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Head of Household Filing Status 2021

The 2021 eFile Tax Season starts on January 1, 2022. Prepare and eFile 2021 Taxes due on April 18, 2022. Prepare to prepare with this tax-related checklist.

Head Of
Household
  • Firstly, what is a HOH?
  • Could you be a HOH?
  • Do you qualify as a HOH?
  • Or, do you want to be a HOH?

Is a HOH someone who dates everyone but you? Something Santa Claus says three times? Is it a river named after a Native American tribe? How about an expression commonly used after "Heave?"

It might be all of those things... but the HOH we're talking about is a Head of Household. It's a great tax return filing status that can pay off when you e-File your tax return!

Claim Head of Household

Attention: Compared to the single filing status, the Head of Household filing status will get taxpayers get lower tax rates and a higher standard deduction, plus qualify more easily for tax credits. Many singles with dependents qualify as Heads of Household - use this free DEPENDucator to see who you can claim on your 2021 Return. Additionally, other unmarried people and, with some exception, legally married people with dependents might qualify as Head of Household. Generally, however, to qualify to file or e-File as a Head of Household, you have to be unmarried and you have to support a dependent or qualifying relative.

Exceptions:

  • If you live apart from your spouse and meet certain requirements - even if you aren't divorced or legally separated - you might file as head of household. Should you qualify to file as head of household instead of as married filing separately, your standard deduction will be higher. Plus, your tax amount overall may be lower, and you might be able to claim the earned income credit.
  • Even if you were married at the end of a tax year, and one spouse is a US citizen or resident alien of the US and the other spouse is a nonresident alien, you can choose to treat the nonresident as a US resident. This also includes cases if one of you is a US nonresident alien at the beginning of the tax year, but a resident alien at the end of the tax year while the other other is a nonresident alien at the end of the year. If you treat your nonresident alien spouse as a US resident alien, you may be able to use head of household filing status. Please use the tool below. As Head of Household, you must pay more than half the cost of maintaining a household for certain dependents or relatives other than your nonresident alien spouse.

HOHucator Tool

HOHucator

Do You Qualify For The Head of Household IRS Tax Filing Status?

Start HOHucator

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Do You Qualify For The Head of Household Filing Status?
Were you a U.S. citizen and/or resident alien for all of the tax year?
What was your marital status on the last day of the tax year?
Did your spouse die during the tax year?
Did your spouse die during the previous two tax years?
Did you provide more than half of your own support for the tax year?
Did you pay more than half the cost of keeping up a home for the tax year?
Do you have an IRS Qualifying Person who lived with you during the tax year? Use our DEPENDucator tool if you are unsure of how to answer.
Is the Qualifying Person your child or stepchild, but not a foster child?
Is your Qualifying Person single?
Are both of the following true:
  • - Qualifying Person is married.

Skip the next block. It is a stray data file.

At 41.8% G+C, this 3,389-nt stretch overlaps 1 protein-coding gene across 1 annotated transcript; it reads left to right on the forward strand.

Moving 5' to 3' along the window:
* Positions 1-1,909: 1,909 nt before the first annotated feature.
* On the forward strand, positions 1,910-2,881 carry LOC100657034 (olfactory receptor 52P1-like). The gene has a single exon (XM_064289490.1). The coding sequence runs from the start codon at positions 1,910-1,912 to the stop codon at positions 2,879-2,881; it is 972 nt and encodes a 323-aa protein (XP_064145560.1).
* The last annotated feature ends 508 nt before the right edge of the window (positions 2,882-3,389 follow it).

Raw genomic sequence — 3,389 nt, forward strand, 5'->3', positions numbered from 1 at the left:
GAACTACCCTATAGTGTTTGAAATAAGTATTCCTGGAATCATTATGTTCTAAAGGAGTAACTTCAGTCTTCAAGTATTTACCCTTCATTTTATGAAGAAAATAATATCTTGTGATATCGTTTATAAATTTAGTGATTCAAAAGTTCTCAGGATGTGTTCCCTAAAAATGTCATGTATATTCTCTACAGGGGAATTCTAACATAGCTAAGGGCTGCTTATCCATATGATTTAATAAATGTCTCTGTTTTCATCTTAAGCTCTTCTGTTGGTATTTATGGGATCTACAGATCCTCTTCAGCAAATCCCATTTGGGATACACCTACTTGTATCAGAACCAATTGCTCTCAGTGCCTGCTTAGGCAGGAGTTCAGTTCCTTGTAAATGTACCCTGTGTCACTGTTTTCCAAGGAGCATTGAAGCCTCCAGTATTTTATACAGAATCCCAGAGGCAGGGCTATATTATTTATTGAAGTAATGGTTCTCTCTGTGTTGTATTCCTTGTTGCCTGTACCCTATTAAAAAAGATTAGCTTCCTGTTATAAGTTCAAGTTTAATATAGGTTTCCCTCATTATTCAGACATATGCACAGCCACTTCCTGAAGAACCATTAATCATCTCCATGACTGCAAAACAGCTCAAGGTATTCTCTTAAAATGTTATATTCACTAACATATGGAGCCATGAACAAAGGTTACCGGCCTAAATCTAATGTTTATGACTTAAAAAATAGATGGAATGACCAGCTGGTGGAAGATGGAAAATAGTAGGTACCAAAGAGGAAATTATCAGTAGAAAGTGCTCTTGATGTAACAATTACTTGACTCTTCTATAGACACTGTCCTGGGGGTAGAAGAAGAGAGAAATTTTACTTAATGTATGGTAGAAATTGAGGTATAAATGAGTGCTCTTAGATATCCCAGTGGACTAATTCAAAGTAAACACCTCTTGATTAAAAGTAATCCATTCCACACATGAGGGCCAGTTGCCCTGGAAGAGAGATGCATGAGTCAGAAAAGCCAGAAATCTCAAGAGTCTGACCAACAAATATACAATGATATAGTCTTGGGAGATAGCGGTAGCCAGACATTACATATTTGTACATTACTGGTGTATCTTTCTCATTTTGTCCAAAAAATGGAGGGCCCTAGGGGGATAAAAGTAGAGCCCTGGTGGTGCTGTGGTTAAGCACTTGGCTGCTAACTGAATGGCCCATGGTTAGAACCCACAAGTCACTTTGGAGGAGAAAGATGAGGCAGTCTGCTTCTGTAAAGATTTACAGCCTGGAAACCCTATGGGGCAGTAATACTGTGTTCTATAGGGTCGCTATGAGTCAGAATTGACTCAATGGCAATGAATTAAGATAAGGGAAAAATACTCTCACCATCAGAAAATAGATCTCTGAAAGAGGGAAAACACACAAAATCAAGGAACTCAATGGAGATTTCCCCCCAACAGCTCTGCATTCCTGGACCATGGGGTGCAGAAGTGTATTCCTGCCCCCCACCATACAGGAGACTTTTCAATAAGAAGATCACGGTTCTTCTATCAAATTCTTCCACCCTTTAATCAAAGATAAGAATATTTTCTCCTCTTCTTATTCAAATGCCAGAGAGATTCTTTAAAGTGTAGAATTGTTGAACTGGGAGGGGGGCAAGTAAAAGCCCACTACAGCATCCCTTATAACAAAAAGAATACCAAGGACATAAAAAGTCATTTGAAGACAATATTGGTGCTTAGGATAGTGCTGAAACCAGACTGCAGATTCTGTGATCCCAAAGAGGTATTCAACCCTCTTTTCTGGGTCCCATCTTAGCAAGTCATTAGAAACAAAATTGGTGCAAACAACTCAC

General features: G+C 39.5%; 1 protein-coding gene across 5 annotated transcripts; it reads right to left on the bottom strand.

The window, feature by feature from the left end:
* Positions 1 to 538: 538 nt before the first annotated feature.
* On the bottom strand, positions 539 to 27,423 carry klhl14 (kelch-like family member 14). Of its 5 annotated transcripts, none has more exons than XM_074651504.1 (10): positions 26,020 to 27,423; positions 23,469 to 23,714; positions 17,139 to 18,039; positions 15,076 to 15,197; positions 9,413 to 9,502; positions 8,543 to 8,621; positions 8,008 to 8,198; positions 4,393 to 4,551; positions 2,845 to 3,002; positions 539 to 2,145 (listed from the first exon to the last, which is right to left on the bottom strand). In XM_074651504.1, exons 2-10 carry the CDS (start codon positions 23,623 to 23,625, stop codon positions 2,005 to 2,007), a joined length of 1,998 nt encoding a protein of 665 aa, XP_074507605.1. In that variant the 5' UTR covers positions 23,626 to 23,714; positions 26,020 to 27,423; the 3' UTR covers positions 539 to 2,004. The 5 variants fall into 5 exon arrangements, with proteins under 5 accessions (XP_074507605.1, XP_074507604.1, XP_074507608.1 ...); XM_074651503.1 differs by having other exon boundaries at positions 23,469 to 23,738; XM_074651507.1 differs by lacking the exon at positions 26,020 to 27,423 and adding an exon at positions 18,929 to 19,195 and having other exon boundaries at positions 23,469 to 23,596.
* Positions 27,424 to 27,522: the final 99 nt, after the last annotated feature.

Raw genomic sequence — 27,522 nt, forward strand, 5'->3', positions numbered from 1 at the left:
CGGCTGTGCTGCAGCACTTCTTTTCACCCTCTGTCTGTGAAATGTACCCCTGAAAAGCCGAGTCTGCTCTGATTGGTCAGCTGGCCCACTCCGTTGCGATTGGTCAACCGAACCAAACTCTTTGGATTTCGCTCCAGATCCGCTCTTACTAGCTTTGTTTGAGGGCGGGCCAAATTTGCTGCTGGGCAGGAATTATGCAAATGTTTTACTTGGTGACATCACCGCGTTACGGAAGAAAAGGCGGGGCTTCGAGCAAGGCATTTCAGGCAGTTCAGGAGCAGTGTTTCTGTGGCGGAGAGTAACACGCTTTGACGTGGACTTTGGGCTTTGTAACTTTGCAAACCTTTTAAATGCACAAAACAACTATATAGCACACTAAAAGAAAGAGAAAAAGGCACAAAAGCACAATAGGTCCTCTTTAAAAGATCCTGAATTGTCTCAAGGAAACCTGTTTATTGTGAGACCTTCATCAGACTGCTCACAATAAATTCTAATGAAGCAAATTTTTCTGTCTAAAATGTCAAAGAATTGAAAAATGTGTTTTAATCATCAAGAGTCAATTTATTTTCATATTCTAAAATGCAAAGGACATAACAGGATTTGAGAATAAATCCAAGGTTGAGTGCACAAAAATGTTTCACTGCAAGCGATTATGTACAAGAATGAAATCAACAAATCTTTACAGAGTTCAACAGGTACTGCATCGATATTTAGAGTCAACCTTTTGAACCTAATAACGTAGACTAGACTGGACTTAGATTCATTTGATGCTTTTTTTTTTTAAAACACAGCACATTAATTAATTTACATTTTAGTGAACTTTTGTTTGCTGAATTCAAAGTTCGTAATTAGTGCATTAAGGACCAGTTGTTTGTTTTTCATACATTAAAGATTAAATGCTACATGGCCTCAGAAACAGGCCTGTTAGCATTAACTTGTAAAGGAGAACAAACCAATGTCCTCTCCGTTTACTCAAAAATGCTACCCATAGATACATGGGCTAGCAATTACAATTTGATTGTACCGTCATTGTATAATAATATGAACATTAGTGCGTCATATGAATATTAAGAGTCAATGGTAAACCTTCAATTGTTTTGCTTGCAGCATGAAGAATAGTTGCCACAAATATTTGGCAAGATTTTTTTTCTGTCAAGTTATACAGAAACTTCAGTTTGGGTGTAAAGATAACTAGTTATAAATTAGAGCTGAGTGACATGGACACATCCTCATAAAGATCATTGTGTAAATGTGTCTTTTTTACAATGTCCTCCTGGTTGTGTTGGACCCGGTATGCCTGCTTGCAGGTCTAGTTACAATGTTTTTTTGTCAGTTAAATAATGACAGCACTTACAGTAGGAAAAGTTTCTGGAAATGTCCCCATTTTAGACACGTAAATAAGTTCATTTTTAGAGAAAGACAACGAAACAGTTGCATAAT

• - They will file their own Tax Return.

Based on your answers, your filing status can be Married Filing Jointly OR Married Filing Separately. Learn the difference between these two statuses to help you decide which one is best for you.

Based on your answers, your filing status is Single. Single is the basic filing status for unmarried people who do not qualify to file as Head of Household. If you were not married on the last day of the tax year and you do not qualify to use any other filing status, then you must file your tax return as Single.

Based on your answers, you qualify for the Head of Household filing status. A lot of folks think that you can file for this status if you are married and this is not the case. You have to be single, or unmarried, with a dependent child or children to qualify.

Based on your answers, your filing status is Qualifying Widow(er) With Dependent Child. This filing status allows you to retain the benefits of the Married Filing Jointly status for two years after the year of your spouse's death. You must have a dependent child in order to file as a Qualifying Widow or Widower.

This tool cannot determine your filing status because you were not a U.S. citizen and/or a resident alien for all of the tax year.

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Who is a Qualifying Person?

It can be tricky to figure out if someone is your Qualifying Person. If you have a dependent, they might or might not also count as your Qualifying Person. A dependent is not always a Qualifying Person and you don't necessarily have to claim a Qualifying Person as a dependent.

Confused? Don't worry, we've made it easy for you! Just use the free Head of Household tool on this page. Then, prepare and e-file with eFile.com and let the tax app select the best filing status for you.

How to File as Head of Household

If you live apart from your spouse and meet certain requirements - even if you aren't divorced or legally separated - you might file as head of household.  In the case you qualify as HOH instead of as married filing separately, your standard deduction will be higher. Also, your tax may be lower, and you may be able to claim the earned income credit.

Find out how to how to file as Head of Household and see detailed requirements to file as HOH.

Need help? Ask FREE Tax Questions!

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